An Interview with Sean Singer about Today in the Taxi

Interview by Tiffany Troy

Sean Singer is the author of Discography (Yale University Press, 2002), winner of the Yale Series of Younger Poets Prize, selected by W.S. Merwin, and the Norma Farber First Book Award from the Poetry Society of America; Honey & Smoke (Eyewear Publishing, 2015); and Today in the Taxi (Tupelo Press, 2022). He runs a manuscript consultation service at Today in the Taxi is about his experiences driving a taxi in New York City.

Tiffany Troy: How does your first poem, “One-Tenth,” set the reader up to read the collection that follows?

Sean Singer: It introduces a lot of the themes or threads of the book. The first poem teaches you how to read it, or what to expect. So the poem tells you that there’s danger, unpredictability. It introduces the Lord character. You’re introduced in the middle of an unpredictable, unknowable environment and it shows porousness of the city landscape and then the enclosure of the car where you just have no idea what state of mind the person entering into that space is going to be.

Tiffany Troy: That’s fascinating as a lifelong New Yorker because the enclosure of the taxi cab itself is mobile, and travels to different places. 

The poems really does great justice to the diversity and the myriad experiences and socioeconomic statuses of the city by looking at people the speaker picks up. You’re able to capture so well the conversations, as well as the screaming, of course.

Can you describe the process in writing this collection? You obviously drove a taxi for a number of years. How does that shape the way the collection is written?

Sean Singer: First of all, I did more than 8000 trips, which is a lot.  Everything I described happened exactly the way that I describe it. I was very careful to stick to the truth and reality of what happened.

The purpose of Uber and Lyft is not to have a taxi service. The purpose of it is to have a data collection service. The product that they’re selling is the passenger. They know your name, your credit card number, your address, where you’re going, how much you spend who you’re with. It’s actually a voluntary invasion of privacy on all sorts of levels. The rideshare companies keep a record of these trips in a cloud where you’re basically reduced from a person to a set of data points that they can then sell.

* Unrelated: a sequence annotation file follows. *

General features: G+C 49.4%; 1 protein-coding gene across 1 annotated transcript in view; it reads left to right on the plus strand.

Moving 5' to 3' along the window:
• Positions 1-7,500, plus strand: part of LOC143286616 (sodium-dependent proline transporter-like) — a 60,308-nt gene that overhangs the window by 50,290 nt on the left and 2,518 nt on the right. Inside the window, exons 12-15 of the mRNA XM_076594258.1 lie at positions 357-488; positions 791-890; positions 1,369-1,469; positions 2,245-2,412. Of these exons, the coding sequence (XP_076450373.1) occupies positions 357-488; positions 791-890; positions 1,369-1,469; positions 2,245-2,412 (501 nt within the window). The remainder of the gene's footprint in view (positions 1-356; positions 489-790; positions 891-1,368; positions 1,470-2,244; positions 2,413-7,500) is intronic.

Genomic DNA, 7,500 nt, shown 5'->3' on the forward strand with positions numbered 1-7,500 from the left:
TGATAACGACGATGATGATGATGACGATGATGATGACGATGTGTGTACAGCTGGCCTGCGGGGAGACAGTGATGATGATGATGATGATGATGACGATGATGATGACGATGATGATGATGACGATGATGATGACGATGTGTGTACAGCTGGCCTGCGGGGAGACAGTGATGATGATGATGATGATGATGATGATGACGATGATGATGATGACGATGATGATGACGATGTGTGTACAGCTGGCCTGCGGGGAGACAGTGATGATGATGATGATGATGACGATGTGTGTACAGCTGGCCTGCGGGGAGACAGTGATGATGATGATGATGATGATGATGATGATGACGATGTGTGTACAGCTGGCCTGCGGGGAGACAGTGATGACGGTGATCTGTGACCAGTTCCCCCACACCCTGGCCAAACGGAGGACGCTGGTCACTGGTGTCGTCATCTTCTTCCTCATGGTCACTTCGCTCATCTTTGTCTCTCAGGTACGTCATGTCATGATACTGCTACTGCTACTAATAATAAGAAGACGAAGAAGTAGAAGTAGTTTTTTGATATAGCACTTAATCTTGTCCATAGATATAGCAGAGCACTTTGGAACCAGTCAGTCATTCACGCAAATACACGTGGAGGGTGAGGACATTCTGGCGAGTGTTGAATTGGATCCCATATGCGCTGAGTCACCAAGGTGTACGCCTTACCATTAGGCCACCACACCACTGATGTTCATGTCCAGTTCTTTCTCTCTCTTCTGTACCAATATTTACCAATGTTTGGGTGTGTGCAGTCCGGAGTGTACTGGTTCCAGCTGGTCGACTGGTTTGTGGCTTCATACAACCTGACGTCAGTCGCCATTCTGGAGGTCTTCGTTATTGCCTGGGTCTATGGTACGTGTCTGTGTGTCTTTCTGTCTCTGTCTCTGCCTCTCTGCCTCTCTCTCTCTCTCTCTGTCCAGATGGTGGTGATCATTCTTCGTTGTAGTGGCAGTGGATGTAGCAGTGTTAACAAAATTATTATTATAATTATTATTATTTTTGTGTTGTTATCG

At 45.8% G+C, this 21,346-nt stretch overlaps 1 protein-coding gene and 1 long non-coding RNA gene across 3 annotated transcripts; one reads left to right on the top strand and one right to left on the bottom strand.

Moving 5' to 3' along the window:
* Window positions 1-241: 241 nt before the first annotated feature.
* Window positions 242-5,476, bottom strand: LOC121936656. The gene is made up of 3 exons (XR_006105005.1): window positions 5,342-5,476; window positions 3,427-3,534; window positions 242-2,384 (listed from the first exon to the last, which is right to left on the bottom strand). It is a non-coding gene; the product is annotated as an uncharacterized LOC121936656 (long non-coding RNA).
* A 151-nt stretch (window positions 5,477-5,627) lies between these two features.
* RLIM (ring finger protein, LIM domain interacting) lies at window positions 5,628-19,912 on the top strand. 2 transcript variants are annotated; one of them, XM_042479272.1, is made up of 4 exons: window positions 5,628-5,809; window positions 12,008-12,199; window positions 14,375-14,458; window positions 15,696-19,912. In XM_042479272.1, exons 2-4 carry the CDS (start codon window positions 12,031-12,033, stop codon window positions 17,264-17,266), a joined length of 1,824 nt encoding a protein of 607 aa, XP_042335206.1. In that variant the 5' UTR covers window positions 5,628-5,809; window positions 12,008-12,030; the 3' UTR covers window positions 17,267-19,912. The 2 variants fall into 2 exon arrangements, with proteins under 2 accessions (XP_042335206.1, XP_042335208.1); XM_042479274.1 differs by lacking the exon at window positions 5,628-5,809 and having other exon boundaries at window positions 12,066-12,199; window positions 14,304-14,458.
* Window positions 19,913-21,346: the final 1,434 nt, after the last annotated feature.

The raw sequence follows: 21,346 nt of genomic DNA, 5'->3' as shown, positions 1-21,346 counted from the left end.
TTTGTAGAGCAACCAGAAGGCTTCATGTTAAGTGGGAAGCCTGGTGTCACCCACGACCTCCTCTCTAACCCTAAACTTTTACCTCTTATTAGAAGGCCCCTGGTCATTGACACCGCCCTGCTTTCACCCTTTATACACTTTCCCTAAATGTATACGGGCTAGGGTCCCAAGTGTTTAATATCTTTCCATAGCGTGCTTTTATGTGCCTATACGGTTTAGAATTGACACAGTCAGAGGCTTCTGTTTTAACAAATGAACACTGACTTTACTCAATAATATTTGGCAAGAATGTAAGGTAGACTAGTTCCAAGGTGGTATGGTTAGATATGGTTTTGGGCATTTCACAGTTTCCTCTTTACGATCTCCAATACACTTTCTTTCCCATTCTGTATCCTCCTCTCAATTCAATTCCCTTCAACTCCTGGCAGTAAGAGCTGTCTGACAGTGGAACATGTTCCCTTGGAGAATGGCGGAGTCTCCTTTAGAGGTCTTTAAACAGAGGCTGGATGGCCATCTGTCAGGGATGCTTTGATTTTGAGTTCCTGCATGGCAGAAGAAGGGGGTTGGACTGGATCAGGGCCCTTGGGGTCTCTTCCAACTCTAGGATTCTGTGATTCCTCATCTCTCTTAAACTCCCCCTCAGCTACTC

The idea of these poems is to restore the human element. You’re witness to people’s lives often at a very difficult moment for a short period of time. The driver’s invisible and is expected to not be aware of what’s happening back there, as if it’s all happening on TV. But then you become witness to all kinds of intimate moments, because of the anonymity of that.

These rideshare companies are not really providing a just a means to get from A to B, it’s much more complicated and sinister than that. Added to which the driver has to absorb or take on all the risk, the danger of driving itself, the insurance, the gas, the damage to the car that the rideshare companies really have no involvement with any of them.

Tiffany Troy: I think you restore the human element and allow us to see the people who are riding the car. In one of your poems you talk about the passenger using the taxi as an ambulance and how it’s like so much cheaper than calling an actual ambulance. Some of these people might not be the most sympathetic characters but is true to memory.

How does the prose poem shape the way in which you create the different prose block?

Sean Singer: A prose poem is a deliberate choice to emphasize and enhance subject matter that purposefully deals with contradiction and tension. The prose poem deals with perception differently from verse in its deliberate lens on the ambivalent, where the prose and the poem are this middle area. It uses the brevity and compression that a lyric poem has but without line breaks, but maintains intensity, the passionate syntax, and compactness of lyric poems.

And for me finding the right form for poem is almost the entire game, the subject matters is less important. When I was trying to figure out the right form, I wanted to increase my knowledge of the poems’ content. The poems are about the city, the blocks, and the turns, and quick trembling and ecstatic voices. The little blocks are like the city’s blocks.

The function of metaphor in a poem is about connecting unrelated things. So it has metaphorical power and it also has a metabolic power, which is physical and involves the ear and the breath. I actually experienced in my body every single one of those poems. And finally there is metamorphic power, which is about the transformation of the self. 

When you’re driving eight 910 hours a day in New York City, you have to be aggressive but also calm, or attentive and defensive. I was driving for three years or so, before I wrote anything. So  had to think, am I writer, or failed academic, a taxi driver, or what. So the poems are filled with all these contradictions because the job is so contradictory. You’re sitting but you’re moving forward. You’re calm, but you’re assertive. You’re looking ahead, but you’re talking to the person behind you. You’re listening, but you’re actually invisible and not actually involved. I wanted to convey the spontaneity and the inevitability of these bizarre interactions, to combine the immediacy of experience which I felt in my body and the electricity of language.

I feel like the prose poem is a way to contain all of those oppositional impulses.

Tiffany Troy: I feel like it’s so true that to be a New York professional, you really need to be super assertive to get where you need to go in the shortest amount of the time. You have to be friendly but not too friendly to not cross any boundaries.